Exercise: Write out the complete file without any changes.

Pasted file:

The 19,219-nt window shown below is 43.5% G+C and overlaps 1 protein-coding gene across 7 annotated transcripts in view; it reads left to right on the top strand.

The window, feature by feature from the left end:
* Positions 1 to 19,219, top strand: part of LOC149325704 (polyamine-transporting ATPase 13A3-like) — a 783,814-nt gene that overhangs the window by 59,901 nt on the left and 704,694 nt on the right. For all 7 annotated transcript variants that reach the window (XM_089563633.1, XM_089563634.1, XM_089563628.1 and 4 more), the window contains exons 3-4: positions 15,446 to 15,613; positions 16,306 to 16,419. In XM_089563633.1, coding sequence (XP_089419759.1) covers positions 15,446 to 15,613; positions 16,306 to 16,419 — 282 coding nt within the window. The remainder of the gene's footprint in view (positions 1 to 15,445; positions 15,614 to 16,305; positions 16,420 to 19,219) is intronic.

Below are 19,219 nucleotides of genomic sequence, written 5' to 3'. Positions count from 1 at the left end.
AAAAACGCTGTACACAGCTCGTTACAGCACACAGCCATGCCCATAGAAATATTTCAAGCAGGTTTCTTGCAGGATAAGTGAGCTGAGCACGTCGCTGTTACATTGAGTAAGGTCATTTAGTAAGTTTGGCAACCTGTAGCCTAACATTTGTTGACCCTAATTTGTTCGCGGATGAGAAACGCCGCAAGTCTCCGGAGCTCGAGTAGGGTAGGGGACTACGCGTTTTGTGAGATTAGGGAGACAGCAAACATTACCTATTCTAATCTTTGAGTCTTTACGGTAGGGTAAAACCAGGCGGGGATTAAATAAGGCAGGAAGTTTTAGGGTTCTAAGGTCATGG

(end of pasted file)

The 19,219-nt window shown below is 43.5% G+C and overlaps 1 protein-coding gene across 7 annotated transcripts in view; it reads left to right on the top strand.

The window, feature by feature from the left end:
* Positions 1 to 19,219, top strand: part of LOC149325704 (polyamine-transporting ATPase 13A3-like) — a 783,814-nt gene that overhangs the window by 59,901 nt on the left and 704,694 nt on the right. For all 7 annotated transcript variants that reach the window (XM_089563633.1, XM_089563634.1, XM_089563628.1 and 4 more), the window contains exons 3-4: positions 15,446 to 15,613; positions 16,306 to 16,419. In XM_089563633.1, coding sequence (XP_089419759.1) covers positions 15,446 to 15,613; positions 16,306 to 16,419 — 282 coding nt within the window. The remainder of the gene's footprint in view (positions 1 to 15,445; positions 15,614 to 16,305; positions 16,420 to 19,219) is intronic.

Below are 19,219 nucleotides of genomic sequence, written 5' to 3'. Positions count from 1 at the left end.
AAAAACGCTGTACACAGCTCGTTACAGCACACAGCCATGCCCATAGAAATATTTCAAGCAGGTTTCTTGCAGGATAAGTGAGCTGAGCACGTCGCTGTTACATTGAGTAAGGTCATTTAGTAAGTTTGGCAACCTGTAGCCTAACATTTGTTGACCCTAATTTGTTCGCGGATGAGAAACGCCGCAAGTCTCCGGAGCTCGAGTAGGGTAGGGGACTACGCGTTTTGTGAGATTAGGGAGACAGCAAACATTACCTATTCTAATCTTTGAGTCTTTACGGTAGGGTAAAACCAGGCGGGGATTAAATAAGGCAGGAAGTTTTAGGGTTCTAAGGTCATGG